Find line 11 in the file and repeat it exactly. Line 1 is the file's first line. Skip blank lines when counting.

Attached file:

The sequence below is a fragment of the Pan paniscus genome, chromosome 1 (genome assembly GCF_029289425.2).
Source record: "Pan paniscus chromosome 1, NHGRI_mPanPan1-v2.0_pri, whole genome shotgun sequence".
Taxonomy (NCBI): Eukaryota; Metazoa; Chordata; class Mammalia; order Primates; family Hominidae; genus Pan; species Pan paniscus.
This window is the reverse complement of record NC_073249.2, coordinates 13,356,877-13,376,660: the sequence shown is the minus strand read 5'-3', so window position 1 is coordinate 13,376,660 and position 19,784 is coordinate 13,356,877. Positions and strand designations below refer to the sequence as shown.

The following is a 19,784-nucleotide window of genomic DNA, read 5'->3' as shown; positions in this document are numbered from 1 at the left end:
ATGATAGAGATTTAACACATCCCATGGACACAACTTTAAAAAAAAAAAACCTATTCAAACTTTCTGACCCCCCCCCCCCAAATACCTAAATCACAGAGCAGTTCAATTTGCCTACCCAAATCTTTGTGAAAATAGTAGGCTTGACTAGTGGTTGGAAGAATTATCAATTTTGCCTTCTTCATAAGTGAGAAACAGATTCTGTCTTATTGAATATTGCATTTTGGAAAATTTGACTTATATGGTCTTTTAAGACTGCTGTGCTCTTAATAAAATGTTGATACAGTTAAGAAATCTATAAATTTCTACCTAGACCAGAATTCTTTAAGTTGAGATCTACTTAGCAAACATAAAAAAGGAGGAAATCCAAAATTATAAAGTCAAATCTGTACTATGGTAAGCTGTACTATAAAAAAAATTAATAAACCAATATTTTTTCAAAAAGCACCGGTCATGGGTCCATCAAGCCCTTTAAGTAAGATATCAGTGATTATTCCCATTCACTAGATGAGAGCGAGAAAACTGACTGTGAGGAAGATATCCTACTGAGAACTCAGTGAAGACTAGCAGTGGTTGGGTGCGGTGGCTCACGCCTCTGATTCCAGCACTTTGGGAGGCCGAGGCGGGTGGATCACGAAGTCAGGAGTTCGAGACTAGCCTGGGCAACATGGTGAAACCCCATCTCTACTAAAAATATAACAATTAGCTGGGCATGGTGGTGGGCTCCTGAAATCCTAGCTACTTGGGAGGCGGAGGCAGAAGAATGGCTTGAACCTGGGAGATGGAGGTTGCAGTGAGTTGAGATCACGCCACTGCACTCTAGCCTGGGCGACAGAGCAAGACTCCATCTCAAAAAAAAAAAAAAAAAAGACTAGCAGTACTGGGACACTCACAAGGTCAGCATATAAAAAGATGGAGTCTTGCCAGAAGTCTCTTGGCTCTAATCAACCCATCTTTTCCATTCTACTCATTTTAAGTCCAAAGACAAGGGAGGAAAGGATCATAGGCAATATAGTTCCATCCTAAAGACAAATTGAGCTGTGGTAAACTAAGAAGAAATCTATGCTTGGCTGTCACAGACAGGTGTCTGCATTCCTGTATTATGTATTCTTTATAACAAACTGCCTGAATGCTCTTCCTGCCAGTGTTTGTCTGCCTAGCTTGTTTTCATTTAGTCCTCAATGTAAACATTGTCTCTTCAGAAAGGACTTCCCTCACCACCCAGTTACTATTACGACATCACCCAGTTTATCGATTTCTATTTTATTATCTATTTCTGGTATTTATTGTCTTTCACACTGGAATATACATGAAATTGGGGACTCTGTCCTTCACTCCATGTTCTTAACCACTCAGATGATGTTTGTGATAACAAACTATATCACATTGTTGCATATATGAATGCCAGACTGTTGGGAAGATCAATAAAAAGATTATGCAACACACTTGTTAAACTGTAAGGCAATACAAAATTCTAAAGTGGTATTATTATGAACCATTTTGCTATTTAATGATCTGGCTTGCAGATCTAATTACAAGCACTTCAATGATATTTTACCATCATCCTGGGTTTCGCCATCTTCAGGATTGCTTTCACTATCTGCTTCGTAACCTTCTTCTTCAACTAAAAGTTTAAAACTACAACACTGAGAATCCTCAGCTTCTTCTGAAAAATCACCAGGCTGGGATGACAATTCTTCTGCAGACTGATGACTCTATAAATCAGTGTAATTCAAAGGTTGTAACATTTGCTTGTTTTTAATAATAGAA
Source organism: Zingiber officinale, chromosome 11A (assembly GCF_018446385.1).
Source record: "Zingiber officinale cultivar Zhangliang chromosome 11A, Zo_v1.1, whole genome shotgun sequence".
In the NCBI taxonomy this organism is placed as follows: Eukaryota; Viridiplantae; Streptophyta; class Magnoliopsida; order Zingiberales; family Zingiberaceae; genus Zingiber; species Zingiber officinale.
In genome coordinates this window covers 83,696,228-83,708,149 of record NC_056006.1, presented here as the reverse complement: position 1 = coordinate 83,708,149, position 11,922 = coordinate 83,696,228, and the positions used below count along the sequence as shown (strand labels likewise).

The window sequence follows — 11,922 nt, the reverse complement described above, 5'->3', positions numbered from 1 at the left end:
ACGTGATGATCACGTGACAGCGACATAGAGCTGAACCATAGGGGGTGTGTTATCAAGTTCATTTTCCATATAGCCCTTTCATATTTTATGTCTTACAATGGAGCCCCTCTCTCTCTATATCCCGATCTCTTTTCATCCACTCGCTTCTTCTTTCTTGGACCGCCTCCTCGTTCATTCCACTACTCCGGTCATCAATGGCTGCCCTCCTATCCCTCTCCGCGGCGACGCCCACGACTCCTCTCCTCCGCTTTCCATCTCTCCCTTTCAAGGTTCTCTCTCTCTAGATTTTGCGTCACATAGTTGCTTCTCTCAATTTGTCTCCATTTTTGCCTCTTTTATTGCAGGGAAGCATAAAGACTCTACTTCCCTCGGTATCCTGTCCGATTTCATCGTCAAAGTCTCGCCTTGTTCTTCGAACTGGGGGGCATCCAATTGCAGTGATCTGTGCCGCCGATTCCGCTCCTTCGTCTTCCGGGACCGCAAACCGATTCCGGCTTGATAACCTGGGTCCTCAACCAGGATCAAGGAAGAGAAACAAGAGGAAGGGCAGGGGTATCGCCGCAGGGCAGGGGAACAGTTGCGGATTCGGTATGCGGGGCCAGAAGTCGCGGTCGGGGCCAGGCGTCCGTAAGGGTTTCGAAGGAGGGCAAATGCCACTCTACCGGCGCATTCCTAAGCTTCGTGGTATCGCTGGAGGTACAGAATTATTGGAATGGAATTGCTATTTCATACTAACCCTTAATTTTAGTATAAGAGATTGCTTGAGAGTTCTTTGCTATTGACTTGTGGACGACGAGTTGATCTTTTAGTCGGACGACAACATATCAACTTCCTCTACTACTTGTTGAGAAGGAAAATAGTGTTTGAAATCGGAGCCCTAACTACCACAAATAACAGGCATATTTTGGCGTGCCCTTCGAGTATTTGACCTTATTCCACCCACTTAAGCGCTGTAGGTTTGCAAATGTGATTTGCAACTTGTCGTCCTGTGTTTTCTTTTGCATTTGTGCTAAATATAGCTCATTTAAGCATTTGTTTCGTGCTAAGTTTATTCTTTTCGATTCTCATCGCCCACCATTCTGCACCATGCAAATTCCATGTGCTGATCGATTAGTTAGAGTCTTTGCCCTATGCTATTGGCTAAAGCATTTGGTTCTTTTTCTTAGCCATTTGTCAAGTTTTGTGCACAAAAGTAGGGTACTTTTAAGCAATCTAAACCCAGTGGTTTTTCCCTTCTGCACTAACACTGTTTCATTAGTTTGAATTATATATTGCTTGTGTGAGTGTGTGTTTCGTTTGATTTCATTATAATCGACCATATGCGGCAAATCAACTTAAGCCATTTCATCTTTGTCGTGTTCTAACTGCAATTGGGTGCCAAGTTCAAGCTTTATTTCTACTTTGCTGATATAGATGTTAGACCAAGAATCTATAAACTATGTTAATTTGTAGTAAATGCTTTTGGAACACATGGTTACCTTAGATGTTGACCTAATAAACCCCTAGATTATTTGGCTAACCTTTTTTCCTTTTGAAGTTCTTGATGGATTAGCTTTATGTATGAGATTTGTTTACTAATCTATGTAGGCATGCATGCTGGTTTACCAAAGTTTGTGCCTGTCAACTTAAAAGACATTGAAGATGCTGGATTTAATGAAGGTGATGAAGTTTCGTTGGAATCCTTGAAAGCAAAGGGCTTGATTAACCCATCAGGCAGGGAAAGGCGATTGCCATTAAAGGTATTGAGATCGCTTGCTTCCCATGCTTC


The window sequence follows — 11,922 nt, the reverse complement described above, 5'->3', positions numbered from 1 at the left end: